Career advice, insights & tips for HR professionals
How to get the best from mentoring 30/08/2012
If you want to find a mentor, or even act as a mentee, where do you start? And how can you get the best from the relationship? Maggie Berry advises.
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- Start by researching
- Why should I get involved?
- Develop the mentoring relationship
- Two-way communication
Start by researching
Organisations all over the globe are increasingly recognising the importance of mentoring programmes, which is great news and I believe that everyone should have a mentor at some stage of their career.
Perhaps the obvious first step is to research what mentoring programmes are out there in and around your area, and what a mentoring scheme actually involves. Does your employer run a scheme that you could be part of? More and more businesses which, in the current climate, are facing training and development cuts are implementing internal mentoring schemes to ensure they not only add value to their staff, but that they also retain them.
If your company doesn’t offer such a scheme, there are many organisations that will not only offer you advice on what a mentoring initiative is like but will also match you to a mentor or mentee.
Try and find one that specialises in your sector – MentorSET, for example, concentrates on the science, engineering and technology fields – to ensure you get the most relevant advice and expertise. Some people find that using an external provider to find a mentoring scheme, and therefore partnering with someone not connected to your own business, is actually more beneficial. Perhaps this stems from the belief that there is an added benefit of learning from someone who is not part of your own business and who you can perhaps be more honest with.
Why should I get involved?
Once you have the basics covered it’s important to understand what mentoring schemes entail and why you should get involved. Perhaps the obvious benefit is that when embarking on a mentor/mentee relationship you can be more or less assured that both parties will put in as much effort as each other. Both individuals will be part of the programme to further their individual career so should take the initiative seriously. The mentor, for example, who will be at a more senior level, may be focussing on building up and improving their management expertise. The mentee, on the other hand, will be concentrating on learning, gaining confidence and building on their skill set.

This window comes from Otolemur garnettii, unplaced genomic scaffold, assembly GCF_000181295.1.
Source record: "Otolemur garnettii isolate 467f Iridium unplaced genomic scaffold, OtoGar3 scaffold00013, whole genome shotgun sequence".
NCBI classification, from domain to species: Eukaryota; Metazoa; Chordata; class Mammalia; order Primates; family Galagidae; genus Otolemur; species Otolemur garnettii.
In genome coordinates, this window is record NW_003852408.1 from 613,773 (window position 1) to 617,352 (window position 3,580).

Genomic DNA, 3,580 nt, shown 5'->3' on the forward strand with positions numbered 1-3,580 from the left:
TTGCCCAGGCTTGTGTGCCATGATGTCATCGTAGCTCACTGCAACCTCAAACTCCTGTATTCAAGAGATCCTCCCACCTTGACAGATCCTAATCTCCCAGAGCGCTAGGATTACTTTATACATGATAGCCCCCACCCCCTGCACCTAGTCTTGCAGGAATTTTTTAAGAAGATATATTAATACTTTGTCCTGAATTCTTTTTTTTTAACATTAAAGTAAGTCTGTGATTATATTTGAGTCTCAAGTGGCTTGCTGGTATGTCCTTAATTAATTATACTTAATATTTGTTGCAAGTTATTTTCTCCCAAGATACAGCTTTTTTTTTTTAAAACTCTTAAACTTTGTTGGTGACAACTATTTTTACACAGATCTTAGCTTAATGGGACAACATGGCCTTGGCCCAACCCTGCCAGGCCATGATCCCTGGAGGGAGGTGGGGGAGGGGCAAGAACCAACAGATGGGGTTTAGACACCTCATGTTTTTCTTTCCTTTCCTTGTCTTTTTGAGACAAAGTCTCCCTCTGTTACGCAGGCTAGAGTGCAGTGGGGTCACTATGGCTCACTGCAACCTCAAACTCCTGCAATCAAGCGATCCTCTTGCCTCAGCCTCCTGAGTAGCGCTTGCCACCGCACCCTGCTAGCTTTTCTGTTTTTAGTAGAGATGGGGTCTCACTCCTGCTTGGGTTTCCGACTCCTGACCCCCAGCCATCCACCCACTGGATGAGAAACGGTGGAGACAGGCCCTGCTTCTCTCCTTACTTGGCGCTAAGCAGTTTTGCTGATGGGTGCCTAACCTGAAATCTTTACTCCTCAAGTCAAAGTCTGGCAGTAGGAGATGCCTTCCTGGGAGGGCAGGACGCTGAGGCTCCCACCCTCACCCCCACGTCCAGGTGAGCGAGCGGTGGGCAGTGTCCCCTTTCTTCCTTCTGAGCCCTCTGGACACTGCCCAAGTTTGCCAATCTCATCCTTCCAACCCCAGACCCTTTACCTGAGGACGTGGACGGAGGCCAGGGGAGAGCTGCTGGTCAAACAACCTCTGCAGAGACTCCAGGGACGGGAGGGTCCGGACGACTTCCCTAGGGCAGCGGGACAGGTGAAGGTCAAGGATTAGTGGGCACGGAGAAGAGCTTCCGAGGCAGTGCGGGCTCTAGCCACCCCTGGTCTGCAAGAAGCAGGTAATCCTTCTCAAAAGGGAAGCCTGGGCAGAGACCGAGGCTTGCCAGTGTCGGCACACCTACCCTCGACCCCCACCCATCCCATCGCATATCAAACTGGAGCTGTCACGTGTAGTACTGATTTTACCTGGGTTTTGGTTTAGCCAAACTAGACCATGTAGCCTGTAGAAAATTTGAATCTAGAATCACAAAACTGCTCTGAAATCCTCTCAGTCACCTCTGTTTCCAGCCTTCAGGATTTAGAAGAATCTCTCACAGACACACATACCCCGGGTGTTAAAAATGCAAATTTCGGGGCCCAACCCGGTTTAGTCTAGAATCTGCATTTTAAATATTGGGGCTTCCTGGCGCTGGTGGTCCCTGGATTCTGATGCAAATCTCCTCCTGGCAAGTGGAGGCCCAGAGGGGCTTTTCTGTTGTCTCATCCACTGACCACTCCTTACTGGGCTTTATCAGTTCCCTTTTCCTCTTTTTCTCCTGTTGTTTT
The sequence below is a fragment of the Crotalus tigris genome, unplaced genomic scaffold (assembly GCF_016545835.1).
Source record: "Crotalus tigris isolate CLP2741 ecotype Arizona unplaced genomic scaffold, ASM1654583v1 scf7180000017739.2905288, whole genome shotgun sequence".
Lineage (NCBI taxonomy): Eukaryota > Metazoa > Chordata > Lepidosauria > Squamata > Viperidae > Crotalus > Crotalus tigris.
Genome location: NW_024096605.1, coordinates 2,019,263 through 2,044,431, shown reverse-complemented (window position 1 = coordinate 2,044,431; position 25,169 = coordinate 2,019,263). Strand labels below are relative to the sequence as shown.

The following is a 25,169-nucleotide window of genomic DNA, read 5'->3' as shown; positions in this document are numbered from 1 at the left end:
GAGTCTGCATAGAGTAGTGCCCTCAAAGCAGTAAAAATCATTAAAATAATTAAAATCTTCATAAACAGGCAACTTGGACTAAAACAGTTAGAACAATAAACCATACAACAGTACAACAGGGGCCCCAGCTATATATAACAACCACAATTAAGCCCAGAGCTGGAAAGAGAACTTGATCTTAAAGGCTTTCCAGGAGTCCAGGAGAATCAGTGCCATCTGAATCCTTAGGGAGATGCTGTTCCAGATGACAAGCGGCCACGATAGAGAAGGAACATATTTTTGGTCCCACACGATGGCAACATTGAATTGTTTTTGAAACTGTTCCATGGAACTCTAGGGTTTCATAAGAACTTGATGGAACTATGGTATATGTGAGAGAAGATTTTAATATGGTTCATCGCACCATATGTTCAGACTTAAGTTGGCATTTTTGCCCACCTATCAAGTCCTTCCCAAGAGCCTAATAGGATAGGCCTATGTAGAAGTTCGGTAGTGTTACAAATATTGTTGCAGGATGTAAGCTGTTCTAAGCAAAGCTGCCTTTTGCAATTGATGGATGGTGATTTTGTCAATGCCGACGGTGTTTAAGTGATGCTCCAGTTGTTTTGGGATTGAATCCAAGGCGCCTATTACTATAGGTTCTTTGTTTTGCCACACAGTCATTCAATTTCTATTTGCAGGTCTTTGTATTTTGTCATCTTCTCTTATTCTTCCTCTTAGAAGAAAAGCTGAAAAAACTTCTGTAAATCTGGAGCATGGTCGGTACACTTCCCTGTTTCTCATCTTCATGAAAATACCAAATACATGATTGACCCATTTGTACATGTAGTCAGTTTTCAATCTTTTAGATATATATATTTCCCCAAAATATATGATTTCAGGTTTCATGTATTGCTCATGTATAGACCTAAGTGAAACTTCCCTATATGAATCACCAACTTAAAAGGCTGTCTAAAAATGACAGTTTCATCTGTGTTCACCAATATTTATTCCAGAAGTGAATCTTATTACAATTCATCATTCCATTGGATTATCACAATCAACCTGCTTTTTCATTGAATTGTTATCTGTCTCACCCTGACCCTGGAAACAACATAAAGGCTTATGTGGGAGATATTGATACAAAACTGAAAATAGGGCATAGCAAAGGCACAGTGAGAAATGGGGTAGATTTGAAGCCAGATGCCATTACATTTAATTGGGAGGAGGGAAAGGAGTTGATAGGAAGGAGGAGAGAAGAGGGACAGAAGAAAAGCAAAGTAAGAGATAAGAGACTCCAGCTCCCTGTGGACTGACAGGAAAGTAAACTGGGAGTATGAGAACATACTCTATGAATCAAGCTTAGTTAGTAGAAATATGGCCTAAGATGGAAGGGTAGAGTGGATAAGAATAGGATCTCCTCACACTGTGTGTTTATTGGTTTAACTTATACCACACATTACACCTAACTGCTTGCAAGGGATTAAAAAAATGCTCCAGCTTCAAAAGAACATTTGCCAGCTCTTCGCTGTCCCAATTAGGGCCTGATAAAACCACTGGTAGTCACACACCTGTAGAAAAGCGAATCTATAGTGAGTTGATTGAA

In contrast, traditional training courses are generally short term and do not leave the individual with a long lasting opportunity to share ideas and set relevant goals.
Another huge plus to mentoring schemes is the financial benefit. There are no costs involved - unlike most traditional training courses. And in today’s economy where learning and development budgets are tight, individuals who are not given the chance to take part in company funded training schemes, can take advantage of mentoring without worrying about financing their career progression. This is a huge advantage and allows professionals to hone their skills at a time where competition for positions is rife.
Develop the mentoring relationship
Once you have a mentor or mentee, you need to make sure the relationship works from the outset. And don’t be afraid to say so if you don’t think you have been paired with someone who you can work alongside for the foreseeable future. Mentoring programmes should be based on trust so ensure you get it right at the beginning and don’t waste time further down the road.
The next step is to agree what each of you wants to get out of the relationship – if you are the mentee, establish what you are looking for in a mentor and what areas you want them to help/coach you with. Do you, for example, want specific help on public speaking or networking skills?
Establish some goals and set up a way of assessing these over the course of six months or a year. Another must is establishing lines of communication. For example, how often will you meet? Or will your relationship purely be done via email and calls? Ensure you are both clear and if you choose the latter think carefully about whether you think you can gain the most from the relationship without face-to-face contact.
Finally, ensure you not only show appreciation of your mentor/mentee’s time but that you also convey your gratitude. While both parties will be taking part to meet their own goals, it is important that you don’t take up too much time – after all both parties will be taking part in the scheme alongside their full time employment – and that you provide feedback and thanks forthe effort being put in.
The benefits of mentoring schemes should not be underestimated – they are a fantastic way for both senior level professionals and junior to mid-level workers to really expand on their skills. However it's imperative to remember that the relationship you embark on – whether as a mentee or mentor – is a two way arrangement and if approached correctly can be a lasting one for months, if not years, to come. Good luck.
Maggie Berry, managing director, Women In Technology
Maggie runs Women in Technology, a leading networking forum for women working in the technology profession in the UK.